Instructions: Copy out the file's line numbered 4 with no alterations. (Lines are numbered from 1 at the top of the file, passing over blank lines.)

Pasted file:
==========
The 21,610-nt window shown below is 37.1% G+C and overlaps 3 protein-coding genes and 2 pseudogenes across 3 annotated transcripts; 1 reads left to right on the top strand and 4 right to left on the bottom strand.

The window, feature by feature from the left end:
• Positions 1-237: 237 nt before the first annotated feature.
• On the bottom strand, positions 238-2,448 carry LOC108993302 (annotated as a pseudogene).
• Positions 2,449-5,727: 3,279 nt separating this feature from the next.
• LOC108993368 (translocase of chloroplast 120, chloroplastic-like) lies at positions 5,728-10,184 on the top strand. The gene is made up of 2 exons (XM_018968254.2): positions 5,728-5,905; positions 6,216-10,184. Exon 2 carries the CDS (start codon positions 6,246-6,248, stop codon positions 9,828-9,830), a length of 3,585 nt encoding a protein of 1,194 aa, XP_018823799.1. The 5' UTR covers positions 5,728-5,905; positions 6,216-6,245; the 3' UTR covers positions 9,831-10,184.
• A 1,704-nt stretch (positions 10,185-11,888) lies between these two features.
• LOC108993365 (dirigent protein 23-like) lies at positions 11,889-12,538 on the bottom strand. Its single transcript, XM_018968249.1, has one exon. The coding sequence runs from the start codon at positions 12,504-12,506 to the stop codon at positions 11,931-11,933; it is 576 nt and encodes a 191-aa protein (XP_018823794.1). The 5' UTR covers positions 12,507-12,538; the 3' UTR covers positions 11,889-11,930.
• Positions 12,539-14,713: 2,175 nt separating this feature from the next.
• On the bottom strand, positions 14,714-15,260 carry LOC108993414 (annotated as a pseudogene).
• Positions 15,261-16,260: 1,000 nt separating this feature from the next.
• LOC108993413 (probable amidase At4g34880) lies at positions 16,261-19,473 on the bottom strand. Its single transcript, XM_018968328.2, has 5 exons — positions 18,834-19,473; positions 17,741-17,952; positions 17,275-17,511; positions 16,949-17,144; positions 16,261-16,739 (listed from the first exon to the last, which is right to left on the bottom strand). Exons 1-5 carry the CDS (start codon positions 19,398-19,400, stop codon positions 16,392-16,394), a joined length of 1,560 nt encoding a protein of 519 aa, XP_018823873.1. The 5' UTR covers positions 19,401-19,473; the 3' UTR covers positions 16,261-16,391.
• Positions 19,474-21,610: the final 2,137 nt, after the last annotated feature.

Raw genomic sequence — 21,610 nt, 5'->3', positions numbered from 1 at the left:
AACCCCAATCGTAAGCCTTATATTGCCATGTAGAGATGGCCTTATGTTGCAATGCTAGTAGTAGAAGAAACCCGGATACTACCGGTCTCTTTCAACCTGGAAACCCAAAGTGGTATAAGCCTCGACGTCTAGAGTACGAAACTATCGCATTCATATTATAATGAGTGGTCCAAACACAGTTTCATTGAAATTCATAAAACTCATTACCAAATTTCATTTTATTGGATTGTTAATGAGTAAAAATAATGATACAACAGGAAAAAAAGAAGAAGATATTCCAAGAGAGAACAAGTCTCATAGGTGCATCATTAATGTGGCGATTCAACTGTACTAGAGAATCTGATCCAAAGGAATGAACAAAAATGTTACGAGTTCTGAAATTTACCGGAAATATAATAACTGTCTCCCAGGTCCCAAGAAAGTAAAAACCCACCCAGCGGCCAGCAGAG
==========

• On the bottom strand, positions 238-2,448 carry LOC108993302 (annotated as a pseudogene).